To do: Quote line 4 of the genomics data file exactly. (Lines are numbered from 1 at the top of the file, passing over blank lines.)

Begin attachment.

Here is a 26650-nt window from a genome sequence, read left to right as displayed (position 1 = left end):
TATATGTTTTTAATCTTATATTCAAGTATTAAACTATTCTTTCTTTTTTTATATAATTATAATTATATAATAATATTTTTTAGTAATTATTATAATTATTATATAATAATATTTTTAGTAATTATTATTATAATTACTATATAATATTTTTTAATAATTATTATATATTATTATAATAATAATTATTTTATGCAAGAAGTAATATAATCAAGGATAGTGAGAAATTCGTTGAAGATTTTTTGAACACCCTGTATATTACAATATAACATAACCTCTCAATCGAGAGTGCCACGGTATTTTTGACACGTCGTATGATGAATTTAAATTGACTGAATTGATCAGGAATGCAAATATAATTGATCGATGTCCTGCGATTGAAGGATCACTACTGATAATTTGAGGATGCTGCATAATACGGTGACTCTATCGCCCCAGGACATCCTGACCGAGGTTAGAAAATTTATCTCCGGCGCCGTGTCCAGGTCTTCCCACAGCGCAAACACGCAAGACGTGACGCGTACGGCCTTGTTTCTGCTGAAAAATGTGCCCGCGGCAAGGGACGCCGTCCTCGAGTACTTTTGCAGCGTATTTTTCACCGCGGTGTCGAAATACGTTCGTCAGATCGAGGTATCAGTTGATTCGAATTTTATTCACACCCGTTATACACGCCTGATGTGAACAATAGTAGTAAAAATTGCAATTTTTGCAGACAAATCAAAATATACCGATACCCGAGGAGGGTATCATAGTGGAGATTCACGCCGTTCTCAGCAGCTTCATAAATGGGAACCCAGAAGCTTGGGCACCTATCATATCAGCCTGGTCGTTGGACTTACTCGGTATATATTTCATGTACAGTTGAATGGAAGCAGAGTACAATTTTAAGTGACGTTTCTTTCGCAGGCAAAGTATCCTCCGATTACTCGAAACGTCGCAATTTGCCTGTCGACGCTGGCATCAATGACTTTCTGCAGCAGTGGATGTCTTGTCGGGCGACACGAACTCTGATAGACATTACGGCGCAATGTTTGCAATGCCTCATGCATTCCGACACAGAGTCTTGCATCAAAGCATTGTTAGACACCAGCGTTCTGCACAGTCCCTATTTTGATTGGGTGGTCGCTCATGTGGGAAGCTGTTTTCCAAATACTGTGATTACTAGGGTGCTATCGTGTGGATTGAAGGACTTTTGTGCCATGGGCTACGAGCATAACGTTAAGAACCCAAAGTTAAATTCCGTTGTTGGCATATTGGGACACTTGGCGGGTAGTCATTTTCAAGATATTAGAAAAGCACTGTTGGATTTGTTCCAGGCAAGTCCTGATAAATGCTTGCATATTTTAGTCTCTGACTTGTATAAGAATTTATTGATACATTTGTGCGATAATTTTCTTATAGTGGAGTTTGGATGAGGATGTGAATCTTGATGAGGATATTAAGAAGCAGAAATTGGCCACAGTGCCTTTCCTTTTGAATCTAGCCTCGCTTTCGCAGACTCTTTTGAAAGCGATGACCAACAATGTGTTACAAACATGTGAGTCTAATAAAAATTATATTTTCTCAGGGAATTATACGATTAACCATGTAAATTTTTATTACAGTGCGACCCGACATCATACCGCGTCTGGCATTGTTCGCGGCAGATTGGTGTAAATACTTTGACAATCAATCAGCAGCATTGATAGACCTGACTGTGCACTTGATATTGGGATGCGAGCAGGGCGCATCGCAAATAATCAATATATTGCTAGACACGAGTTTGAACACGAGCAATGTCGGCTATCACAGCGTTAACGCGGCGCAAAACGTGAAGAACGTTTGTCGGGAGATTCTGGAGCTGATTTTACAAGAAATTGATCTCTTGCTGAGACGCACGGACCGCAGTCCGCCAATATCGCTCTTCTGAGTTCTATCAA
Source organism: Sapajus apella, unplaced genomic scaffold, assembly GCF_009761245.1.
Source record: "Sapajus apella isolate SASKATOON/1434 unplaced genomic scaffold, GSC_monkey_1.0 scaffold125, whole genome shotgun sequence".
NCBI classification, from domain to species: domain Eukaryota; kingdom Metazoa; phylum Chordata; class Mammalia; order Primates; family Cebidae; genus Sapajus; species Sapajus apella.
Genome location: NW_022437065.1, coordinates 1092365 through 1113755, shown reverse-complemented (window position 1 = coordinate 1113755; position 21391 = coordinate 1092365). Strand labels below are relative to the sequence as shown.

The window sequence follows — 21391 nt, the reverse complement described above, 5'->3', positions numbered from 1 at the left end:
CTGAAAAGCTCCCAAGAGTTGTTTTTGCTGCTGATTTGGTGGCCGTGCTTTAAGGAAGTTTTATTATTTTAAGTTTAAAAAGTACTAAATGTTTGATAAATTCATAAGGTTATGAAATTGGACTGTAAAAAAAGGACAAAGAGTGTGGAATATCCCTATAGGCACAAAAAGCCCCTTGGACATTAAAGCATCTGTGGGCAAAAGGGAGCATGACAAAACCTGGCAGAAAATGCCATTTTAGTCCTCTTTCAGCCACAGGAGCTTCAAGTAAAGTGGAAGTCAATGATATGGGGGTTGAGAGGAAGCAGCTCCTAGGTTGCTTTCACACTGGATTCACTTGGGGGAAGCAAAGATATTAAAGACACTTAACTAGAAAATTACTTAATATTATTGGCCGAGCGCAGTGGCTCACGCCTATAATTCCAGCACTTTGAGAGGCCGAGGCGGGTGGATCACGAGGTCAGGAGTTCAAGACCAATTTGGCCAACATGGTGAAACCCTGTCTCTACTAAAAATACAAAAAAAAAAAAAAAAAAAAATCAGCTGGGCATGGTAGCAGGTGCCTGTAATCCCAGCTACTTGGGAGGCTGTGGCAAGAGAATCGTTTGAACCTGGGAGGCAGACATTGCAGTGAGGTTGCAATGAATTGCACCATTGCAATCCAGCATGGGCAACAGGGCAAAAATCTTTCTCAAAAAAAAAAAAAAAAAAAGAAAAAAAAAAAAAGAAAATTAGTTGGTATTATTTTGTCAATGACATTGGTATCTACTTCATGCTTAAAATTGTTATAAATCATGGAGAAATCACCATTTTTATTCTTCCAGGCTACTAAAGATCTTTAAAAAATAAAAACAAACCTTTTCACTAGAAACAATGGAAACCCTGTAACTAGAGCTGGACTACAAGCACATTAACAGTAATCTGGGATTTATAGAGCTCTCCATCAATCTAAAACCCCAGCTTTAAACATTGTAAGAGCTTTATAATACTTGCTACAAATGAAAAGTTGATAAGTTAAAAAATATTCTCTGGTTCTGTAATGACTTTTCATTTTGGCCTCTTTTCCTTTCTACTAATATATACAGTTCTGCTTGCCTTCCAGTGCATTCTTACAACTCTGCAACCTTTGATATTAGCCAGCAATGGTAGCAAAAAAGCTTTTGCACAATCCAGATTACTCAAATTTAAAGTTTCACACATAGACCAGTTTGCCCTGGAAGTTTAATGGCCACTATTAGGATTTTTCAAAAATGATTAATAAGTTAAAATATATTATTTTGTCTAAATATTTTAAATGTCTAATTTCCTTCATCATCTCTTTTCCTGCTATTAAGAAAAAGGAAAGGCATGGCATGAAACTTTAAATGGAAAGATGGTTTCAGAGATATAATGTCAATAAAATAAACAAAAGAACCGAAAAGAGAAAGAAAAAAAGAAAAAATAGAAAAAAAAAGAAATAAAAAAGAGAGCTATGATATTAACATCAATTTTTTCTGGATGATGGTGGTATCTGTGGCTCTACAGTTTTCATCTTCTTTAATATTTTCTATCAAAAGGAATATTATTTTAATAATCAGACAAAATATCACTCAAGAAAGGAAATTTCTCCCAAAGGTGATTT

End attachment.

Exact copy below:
Source record: "Sapajus apella isolate SASKATOON/1434 unplaced genomic scaffold, GSC_monkey_1.0 scaffold125, whole genome shotgun sequence".